Copyright

Types of Measurement: Direct, Indirect & Constructs

Types of Measurement: Direct, Indirect & Constructs
Coming up next: Commonly Used Research Measurement Scales

You're on a roll. Keep up the good work!

Take Quiz Watch Next Lesson
 Replay
Your next lesson will play in 10 seconds
  • 0:07 Measurement
  • 1:23 Direct Observations
  • 2:38 Indirect Observations
  • 3:58 Constructs
  • 5:25 Lesson Summary
Add to Add to Add to

Want to watch this again later?

Log in or sign up to add this lesson to a Custom Course.

Log in or Sign up

Timeline
Autoplay
Autoplay
Speed

Recommended Lessons and Courses for You

Lesson Transcript
Instructor: Natalie Boyd

Natalie is a teacher and holds an MA in English Education and is in progress on her PhD in psychology.

How do you measure psychological traits? In this lesson, we'll look at how psychologists measure traits, including direct and indirect observation. We will also explore why psychological traits are so difficult to measure.

Measurement

There's an old stereotype that people with red hair have short tempers. They are often said to be fiery or spirited because they are perceived to be quicker to get angry than people with blonde or brunette hair. But, is this stereotype true?

Imagine that you are a psychologist, and you decide to do a study to see if people with red hair are more temperamental than those with brown or blonde hair. But, how will you know if your subjects are temperamental? For that matter, how will you know if they have red hair?

Psychological measurement is the process of assessing psychological traits, like temperament, perceptions, feelings, and thoughts. In our example, whether a person has a short temper or not is a psychological trait that we want to measure so that we will know which of our subjects is quick to anger and which have a slow fuse.

Of course, sometimes in psychology we have to measure non-psychological traits as well. Remember that we want to know about the difference between redheads and brunettes and blondes. Technically, hair color isn't a psychological trait. But, we want to measure it, just like we want to measure temperament, so that we will know which of our subjects have red hair.

Let's look at several types of measurement, including direct observation, indirect observation, and constructs.

Direct Observation

Okay, so we want to know if redheads are more likely to lose their tempers. The first thing we have to do is to figure out which of our subjects have red hair. This might seem pretty straight-forward: many people would say, 'Just look at them!'

Observing someone's hair color is an example of direct observation, whereby a researcher can look at a person and see the trait they are measuring. Physical characteristics, like hair color, eye color, and body type, are all able to be directly observed.

But, what about temperament? Can we directly observe that? Well, sort of. We can watch subjects interact with somebody and see who loses their temper and who keeps calm. This might give us a clue about what their temperament is like.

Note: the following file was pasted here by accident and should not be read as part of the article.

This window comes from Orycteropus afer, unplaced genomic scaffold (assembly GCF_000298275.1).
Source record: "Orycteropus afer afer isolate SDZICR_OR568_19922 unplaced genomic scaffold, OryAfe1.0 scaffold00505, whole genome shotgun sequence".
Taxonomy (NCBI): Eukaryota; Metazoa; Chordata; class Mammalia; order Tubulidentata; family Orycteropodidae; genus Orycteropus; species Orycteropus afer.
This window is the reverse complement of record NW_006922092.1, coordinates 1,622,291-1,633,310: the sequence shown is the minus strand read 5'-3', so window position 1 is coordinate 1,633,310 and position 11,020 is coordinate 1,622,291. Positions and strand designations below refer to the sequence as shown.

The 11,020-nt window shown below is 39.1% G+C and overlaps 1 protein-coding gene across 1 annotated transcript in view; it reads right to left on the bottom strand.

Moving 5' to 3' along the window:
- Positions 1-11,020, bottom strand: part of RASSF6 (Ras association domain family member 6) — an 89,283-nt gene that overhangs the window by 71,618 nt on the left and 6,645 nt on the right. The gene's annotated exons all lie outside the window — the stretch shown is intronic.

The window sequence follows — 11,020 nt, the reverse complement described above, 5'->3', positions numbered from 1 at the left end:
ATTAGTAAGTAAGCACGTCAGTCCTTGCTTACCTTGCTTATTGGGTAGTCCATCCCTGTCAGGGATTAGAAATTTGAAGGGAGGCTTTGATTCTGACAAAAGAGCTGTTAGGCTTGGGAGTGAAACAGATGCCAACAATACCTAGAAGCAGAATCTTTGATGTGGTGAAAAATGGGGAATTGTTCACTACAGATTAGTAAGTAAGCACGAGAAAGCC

Notice, though, that when we observe someone's reaction to others, we are observing their reaction and nothing else. We are not actually observing their temperament; we are seeing their behavior in a situation and making inferences about their temperament.

This is why direct observation can sometimes be tricky in psychological measurement: how do you directly observe things like depression, eating disorders, or schizophrenia? The answer is that you can't. You always have to observe behavior and make inferences based on your observations.

Indirect Observation

Direct observation is a good start when it comes to psychological measurement. We can look at our subjects and see which ones are redheads and which aren't. But, what if we see someone with reddish-brown hair? Is he a brunette or a redhead?

What if we asked him if he considers himself a redhead or a brunette? That would be an example of indirect observation, which is when a psychologist makes an observation based on the observation of another person.

If we ask our subjects to take a survey and check off if they have red hair, brown hair, or blonde hair, we can observe their checkmarks. We are not directly observing their hair color but are making assumptions based on the subjects' own observations.

How do you know what happened during a board meeting of a company? You could look up the minutes of the meeting, which are recorded by someone in the room during the meeting. You aren't in the meeting yourself and therefore aren't directly observing events, but you can take someone else's observations about what happened, which is indirect observation.

To unlock this lesson you must be a Study.com Member.
Create your account

Register to view this lesson

Are you a student or a teacher?

Unlock Your Education

See for yourself why 30 million people use Study.com

Become a Study.com member and start learning now.
Become a Member  Back
What teachers are saying about Study.com
Try it risk-free for 30 days

Earning College Credit

Did you know… We have over 200 college courses that prepare you to earn credit by exam that is accepted by over 1,500 colleges and universities. You can test out of the first two years of college and save thousands off your degree. Anyone can earn credit-by-exam regardless of age or education level.

To learn more, visit our Earning Credit Page

Transferring credit to the school of your choice

Not sure what college you want to attend yet? Study.com has thousands of articles about every imaginable degree, area of study and career path that can help you find the school that's right for you.

Create an account to start this course today
Try it risk-free for 30 days!
Create an account
Support